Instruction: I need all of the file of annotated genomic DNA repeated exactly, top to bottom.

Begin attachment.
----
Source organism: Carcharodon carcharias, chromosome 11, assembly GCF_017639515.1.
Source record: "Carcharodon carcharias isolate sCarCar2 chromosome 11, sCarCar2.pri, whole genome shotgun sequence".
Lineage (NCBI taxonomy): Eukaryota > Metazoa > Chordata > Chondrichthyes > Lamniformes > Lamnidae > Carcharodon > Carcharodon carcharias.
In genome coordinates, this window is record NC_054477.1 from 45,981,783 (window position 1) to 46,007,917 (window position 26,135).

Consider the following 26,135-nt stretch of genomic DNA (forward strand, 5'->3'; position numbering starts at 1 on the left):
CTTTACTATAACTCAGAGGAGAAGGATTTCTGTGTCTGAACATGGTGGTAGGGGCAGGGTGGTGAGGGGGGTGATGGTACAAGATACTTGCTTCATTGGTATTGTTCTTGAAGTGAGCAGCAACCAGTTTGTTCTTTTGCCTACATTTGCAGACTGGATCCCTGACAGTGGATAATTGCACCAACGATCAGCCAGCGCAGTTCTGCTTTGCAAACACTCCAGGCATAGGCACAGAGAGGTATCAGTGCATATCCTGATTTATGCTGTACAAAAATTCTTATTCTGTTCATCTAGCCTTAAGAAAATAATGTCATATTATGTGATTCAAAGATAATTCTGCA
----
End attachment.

Source organism: Carcharodon carcharias, chromosome 11, assembly GCF_017639515.1.
Source record: "Carcharodon carcharias isolate sCarCar2 chromosome 11, sCarCar2.pri, whole genome shotgun sequence".
Lineage (NCBI taxonomy): Eukaryota > Metazoa > Chordata > Chondrichthyes > Lamniformes > Lamnidae > Carcharodon > Carcharodon carcharias.
In genome coordinates, this window is record NC_054477.1 from 45,981,783 (window position 1) to 46,007,917 (window position 26,135).

Consider the following 26,135-nt stretch of genomic DNA (forward strand, 5'->3'; position numbering starts at 1 on the left):
CTTTACTATAACTCAGAGGAGAAGGATTTCTGTGTCTGAACATGGTGGTAGGGGCAGGGTGGTGAGGGGGGTGATGGTACAAGATACTTGCTTCATTGGTATTGTTCTTGAAGTGAGCAGCAACCAGTTTGTTCTTTTGCCTACATTTGCAGACTGGATCCCTGACAGTGGATAATTGCACCAACGATCAGCCAGCGCAGTTCTGCTTTGCAAACACTCCAGGCATAGGCACAGAGAGGTATCAGTGCATATCCTGATTTATGCTGTACAAAAATTCTTATTCTGTTCATCTAGCCTTAAGAAAATAATGTCATATTATGTGATTCAAAGATAATTCTGCA